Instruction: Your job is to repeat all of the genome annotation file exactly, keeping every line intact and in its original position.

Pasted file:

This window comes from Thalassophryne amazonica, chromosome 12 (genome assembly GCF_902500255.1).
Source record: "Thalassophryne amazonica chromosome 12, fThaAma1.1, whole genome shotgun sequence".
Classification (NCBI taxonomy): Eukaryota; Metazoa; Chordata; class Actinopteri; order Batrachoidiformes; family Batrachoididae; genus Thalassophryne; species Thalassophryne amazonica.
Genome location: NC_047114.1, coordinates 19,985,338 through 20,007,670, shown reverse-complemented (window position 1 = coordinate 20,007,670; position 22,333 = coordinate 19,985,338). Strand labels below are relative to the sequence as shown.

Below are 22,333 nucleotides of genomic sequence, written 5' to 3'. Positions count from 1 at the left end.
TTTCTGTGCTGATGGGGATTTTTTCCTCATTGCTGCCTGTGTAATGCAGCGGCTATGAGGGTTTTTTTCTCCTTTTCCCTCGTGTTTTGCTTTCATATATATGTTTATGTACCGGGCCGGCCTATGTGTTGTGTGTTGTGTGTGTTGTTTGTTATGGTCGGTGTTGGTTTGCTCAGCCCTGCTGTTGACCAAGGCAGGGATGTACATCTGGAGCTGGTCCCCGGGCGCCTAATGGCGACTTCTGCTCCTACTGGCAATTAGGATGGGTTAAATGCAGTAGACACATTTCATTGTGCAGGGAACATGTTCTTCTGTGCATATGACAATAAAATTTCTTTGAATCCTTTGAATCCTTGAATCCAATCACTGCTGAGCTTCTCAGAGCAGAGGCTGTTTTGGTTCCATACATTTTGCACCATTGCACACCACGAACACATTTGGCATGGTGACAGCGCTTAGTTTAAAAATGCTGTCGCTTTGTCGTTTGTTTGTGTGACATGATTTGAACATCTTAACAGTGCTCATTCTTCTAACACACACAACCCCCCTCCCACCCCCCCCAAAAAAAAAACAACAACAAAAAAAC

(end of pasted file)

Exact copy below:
This window comes from Thalassophryne amazonica, chromosome 12 (genome assembly GCF_902500255.1).
Source record: "Thalassophryne amazonica chromosome 12, fThaAma1.1, whole genome shotgun sequence".
Classification (NCBI taxonomy): Eukaryota; Metazoa; Chordata; class Actinopteri; order Batrachoidiformes; family Batrachoididae; genus Thalassophryne; species Thalassophryne amazonica.
Genome location: NC_047114.1, coordinates 19,985,338 through 20,007,670, shown reverse-complemented (window position 1 = coordinate 20,007,670; position 22,333 = coordinate 19,985,338). Strand labels below are relative to the sequence as shown.

Below are 22,333 nucleotides of genomic sequence, written 5' to 3'. Positions count from 1 at the left end.
TTTCTGTGCTGATGGGGATTTTTTCCTCATTGCTGCCTGTGTAATGCAGCGGCTATGAGGGTTTTTTTCTCCTTTTCCCTCGTGTTTTGCTTTCATATATATGTTTATGTACCGGGCCGGCCTATGTGTTGTGTGTTGTGTGTGTTGTTTGTTATGGTCGGTGTTGGTTTGCTCAGCCCTGCTGTTGACCAAGGCAGGGATGTACATCTGGAGCTGGTCCCCGGGCGCCTAATGGCGACTTCTGCTCCTACTGGCAATTAGGATGGGTTAAATGCAGTAGACACATTTCATTGTGCAGGGAACATGTTCTTCTGTGCATATGACAATAAAATTTCTTTGAATCCTTTGAATCCTTGAATCCAATCACTGCTGAGCTTCTCAGAGCAGAGGCTGTTTTGGTTCCATACATTTTGCACCATTGCACACCACGAACACATTTGGCATGGTGACAGCGCTTAGTTTAAAAATGCTGTCGCTTTGTCGTTTGTTTGTGTGACATGATTTGAACATCTTAACAGTGCTCATTCTTCTAACACACACAACCCCCCTCCCACCCCCCCCAAAAAAAAAACAACAACAAAAAAAC